Movie Spoiler: On Deadly Ground
Movie Spoiler: On Deadly Ground
Thank God we live in a country where speech is free. We may pontificate on ponderous propositions with relative impunity. We are safe in the knowledge that no matter what we propose, it can't be as insipid as what MSNBC and FOX are featuring in Prime Time.
And then something like this comes along.
After slogging through the cinematic colorectal exam that is On Deadly Ground, one seriously considers alternatives to free speech. This steamy pile of celluloid brings into focus exactly what the Communist Chinese have in mind when they pull the plug on Google. Perhaps some people simply should not be taught how to operate a camera. Perhaps the world has too many key grips and best boys. It becomes evident that Roger Corman may actually have some talent after all.
An Equal Opportunity Offender
Pick a race, a gender, an industry, or a social norm: this movie digs down deeply and dredges up an interminable string of offenses. No one escapes the theater without deep emotional scars and bottomless ennui. Every evil industrialist cliche is trotted out, every indigenous cultural stereotype is put through a dull-witted wringer.
A character as deep as a sheet of notebook paper
IMDB.com summarizes this drech: ''Mystical martial artist/environmental agent takes on a ruthless oil corporation."
Agreed, no one working for the oil corporation was called Ruth.
Steven Seagal sinks to new lows as Forrest Taft. Mr. Taft finds himself turned totally dead by someone in the oil corporation not named Ruth. He mystically revives with the mystic help of otherwise helpless indigenous citizens. They can heal the dead but they can't maintain a grass roots organization and a congressional lobby to protect their homeland. Seagal assumes their quest to make the oil corporation stop being so mean. Obviously life in an ice hut is desirable to cable TV and central heating.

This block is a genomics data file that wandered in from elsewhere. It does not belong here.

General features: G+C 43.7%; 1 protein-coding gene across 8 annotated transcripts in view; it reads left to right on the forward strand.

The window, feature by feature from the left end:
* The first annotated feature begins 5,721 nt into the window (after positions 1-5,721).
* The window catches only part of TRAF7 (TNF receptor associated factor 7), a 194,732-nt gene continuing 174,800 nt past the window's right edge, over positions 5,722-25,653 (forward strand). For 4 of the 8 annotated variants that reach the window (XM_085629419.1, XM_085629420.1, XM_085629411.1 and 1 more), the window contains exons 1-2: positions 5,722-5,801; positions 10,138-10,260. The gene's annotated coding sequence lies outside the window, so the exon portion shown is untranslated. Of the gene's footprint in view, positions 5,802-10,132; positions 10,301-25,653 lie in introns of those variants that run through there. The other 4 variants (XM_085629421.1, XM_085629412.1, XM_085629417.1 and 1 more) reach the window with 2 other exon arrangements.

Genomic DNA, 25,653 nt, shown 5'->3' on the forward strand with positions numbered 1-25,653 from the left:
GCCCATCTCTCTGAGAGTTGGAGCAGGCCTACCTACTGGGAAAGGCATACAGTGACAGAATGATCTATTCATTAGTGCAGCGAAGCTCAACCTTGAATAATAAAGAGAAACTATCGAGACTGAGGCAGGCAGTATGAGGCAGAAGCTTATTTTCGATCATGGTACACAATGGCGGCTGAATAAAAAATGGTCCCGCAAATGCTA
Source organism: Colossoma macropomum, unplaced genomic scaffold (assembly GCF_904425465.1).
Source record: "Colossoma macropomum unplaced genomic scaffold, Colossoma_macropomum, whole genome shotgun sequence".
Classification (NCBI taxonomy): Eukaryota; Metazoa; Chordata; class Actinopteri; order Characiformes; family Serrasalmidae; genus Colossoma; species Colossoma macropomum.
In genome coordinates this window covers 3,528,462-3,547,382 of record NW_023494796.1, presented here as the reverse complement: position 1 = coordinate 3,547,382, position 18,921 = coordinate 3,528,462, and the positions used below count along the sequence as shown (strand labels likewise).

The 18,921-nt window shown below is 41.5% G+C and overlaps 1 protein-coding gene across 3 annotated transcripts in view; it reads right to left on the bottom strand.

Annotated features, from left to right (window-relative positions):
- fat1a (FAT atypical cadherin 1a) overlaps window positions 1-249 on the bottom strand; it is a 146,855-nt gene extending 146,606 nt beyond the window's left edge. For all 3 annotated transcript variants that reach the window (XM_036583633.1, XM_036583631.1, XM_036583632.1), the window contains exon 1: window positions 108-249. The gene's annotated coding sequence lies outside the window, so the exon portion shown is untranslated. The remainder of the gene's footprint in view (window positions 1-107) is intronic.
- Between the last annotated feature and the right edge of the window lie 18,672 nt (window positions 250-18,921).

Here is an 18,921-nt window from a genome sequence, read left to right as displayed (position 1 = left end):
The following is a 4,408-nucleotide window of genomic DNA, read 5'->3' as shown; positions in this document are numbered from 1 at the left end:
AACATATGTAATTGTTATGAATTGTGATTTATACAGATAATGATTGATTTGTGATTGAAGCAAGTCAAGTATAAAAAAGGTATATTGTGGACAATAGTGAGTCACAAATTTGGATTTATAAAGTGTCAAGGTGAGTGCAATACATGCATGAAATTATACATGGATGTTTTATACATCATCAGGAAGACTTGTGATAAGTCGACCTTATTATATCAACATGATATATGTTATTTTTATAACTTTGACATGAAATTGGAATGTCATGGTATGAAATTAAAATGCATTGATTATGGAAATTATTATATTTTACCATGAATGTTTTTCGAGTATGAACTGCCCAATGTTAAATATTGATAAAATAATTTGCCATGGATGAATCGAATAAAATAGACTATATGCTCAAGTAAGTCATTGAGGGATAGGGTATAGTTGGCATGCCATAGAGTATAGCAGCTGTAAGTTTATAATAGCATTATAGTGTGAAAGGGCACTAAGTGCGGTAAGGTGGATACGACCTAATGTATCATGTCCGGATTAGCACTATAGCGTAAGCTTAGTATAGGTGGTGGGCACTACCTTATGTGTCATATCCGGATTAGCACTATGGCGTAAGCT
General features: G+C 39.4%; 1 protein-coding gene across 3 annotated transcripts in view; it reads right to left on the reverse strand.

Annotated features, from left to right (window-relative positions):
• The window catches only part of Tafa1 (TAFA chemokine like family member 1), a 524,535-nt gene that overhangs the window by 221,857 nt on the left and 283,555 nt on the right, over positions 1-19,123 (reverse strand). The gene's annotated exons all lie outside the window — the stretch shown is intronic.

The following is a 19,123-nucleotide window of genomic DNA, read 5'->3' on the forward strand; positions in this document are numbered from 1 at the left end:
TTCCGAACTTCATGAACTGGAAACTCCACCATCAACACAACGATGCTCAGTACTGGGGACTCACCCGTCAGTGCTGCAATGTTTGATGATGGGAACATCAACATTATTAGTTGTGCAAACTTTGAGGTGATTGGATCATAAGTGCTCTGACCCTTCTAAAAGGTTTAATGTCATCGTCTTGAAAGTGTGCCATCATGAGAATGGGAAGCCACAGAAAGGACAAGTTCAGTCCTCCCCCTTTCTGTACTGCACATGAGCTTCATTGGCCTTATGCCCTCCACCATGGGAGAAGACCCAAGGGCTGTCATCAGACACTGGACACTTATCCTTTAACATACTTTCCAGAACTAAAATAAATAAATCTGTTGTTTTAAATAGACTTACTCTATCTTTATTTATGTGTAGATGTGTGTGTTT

Seagal Saves the Day, of Course
Silly murderous opportunists travel to Alaska to kill Seagal. Evil character actors such as John C. McGinley and R. Lee Ermey put their lives and their acting careers on the line in futile attempts to make the world safe for corrupt oil barons. Legendary actor Michael Caine somehow got rooked into playing prototypical evil millionaire Michael Jennings. We can only surmise that the production company had photos of him attending a Ronald Reagan fundraiser. Perhaps he had a balloon payment due on his yacht. Regardless of his motivation, his sneering sniveling slobbering manic behavior only drags the story deeper into levels of cliche only seen at anarchist conventions.
Seagal saves the day by wandering through the very bad oil refinery while flipping switches, scattering bombs, and using his PhD level knowledge of chemistry, physics, and wooden acting to reduce a billion dollar plumbing project to a neatly compressed pile of parts. Apparently something really bad would have happened to the environment if the refinery had been allowed to go online. Of course, no seals or snowflakes were harmed during Seagal's well-intended carnage.
Don't Miss the Church of Seagal
Saving the day wasn't enough. Seagal realized that a few feet of unexposed film remained after the cast party sobered up. In keeping with the uber-preachy tone of the entire movie, he spliced in several interminable minutes of completely unrelated footage encouraging his unfortunate viewers to keep their thumbs on Big Oil.
Surely Steven Seagal's Mom liked the movie.
If you are not Seagal's maternal unit, we heartily endorse shaving your head with a cheese grater rather than attempting to endure On Deadly Ground.
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